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Thursday, December 29, 2011

And It's Another Year Gone...and Happy 2012

The end of another year - and that's not a bad thing. There have been ups and downs, as usual. Personally, it's been a hard year for a number of reasons, so I'm not sad to turn the page on 2011, and hope that 2012 feels better for me.

It's been quite a year really. Huge political changes in North Africa and the Middle East. I cheer on the one hand,  but despair as well, as I read of the persecution of gay men that gets carried out in the turmoil. Scores of gay men have been targetted and murdered in Baghdad, killed just for being gay - this is hideous and barbaric, and it seems like it's not just happening there - we have become a legitimate target, easy to attack with no consequences. Gays don't count as real humans, we're just scum in their eyes. We are so lucky in New Zealand, as bad as things can get here, you won't be pulled into a car, driven off to some wasteland, raped, tortured and shot and then have your body dumped back at your parents' after. You can read more here...


It still amazes me that two men, or two women, or just the fact of an adult being sexually "different" can arouse such hatred and anger, such bile and stupid barbarity. And it's not just the Muslim world, there are Rabbis and Priests, Swamis and Gurus, Buddhists and Hindus who disagree about everything else except on what abominable sinful disgusting things we are.

Closer to home, we had the whole "It Gets Better" project as a response to the publicity around gay and queer youth suicide, starting in the US and then growing and growing. I think it is a great project, so many voices coming out with a positive message. By itself it's not enough of course, but it is a real step in putting positive messages out there for our youth. There was nothing like it when I was a suicidal teenager that's for sure - I had no idea that gay men could lead happy loving lives.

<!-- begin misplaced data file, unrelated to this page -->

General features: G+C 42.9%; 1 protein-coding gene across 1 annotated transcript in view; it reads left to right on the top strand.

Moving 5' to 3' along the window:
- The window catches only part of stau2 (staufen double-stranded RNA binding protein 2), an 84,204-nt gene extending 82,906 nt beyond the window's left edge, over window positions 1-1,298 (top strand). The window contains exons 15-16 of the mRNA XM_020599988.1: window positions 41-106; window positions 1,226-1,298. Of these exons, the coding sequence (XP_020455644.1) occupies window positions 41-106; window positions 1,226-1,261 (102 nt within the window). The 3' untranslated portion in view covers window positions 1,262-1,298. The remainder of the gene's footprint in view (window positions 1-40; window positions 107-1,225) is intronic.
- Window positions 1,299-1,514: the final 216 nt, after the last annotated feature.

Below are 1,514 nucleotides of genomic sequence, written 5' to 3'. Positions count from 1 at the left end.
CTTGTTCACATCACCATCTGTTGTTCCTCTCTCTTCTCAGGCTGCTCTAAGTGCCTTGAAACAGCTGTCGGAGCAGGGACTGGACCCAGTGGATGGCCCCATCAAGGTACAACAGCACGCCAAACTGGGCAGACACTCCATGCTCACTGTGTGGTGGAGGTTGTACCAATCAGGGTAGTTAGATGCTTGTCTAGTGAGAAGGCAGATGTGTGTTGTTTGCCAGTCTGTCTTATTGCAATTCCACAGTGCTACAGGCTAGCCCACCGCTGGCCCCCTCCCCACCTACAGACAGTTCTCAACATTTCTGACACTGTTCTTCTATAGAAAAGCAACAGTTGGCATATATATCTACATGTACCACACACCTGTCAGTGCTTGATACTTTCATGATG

And honestly, life in general does get better as we age. It doesn't get perfect, but we learn how to cope better. I know that's true for me and most people I know. There will always be nasty bullies and shit-heads in the world, but as I get older they affect me less and less.

 I listened to two women in their 80s talking about surviving breast cancer the other day and how they reacted to it, and one said "Well you do just get more balanced about things at our age". I love old ladies. They know stuff if you're ready to listen.

And listening is good, it's the gift of time, and as much of a cliche as it is, giving other people your time, giving them your attention, is the most precious thing you can do. Without time, we are nothing, and being open and willing to share it with others shows you respect and care for them in the way you would like to be. It is the greatest gift. And it runs out. Suddenly that friend you cared for is dead, and everything that kept you busy and stopped you seeing them suddenly seems trivial and a mistake. So where you can, give generously of your time, listen, pay attention, remember you're dealing with someone with a life that is as full of joy, worry and drama as your own.

I turned 50 this year, and I really wouldn't want to be 20 again - ok, I'd like my 20 year-old body back, but I wouldn't want to be that youth again. Or maybe when I was 25, I think I looked my best around then, weighed about 15 kgs less, had more hair and a higher libido. But I wouldn't want that head back.

I have had a tradition of getting laid on New Year's Eve, as the best way to see in a New Year, but I'm not sure if that'll happen this time.  I'll be up at Urge, with old and new friends, and one of my oldest mates is visiting from London. But if you see this guy and he's looking lost, send him my way...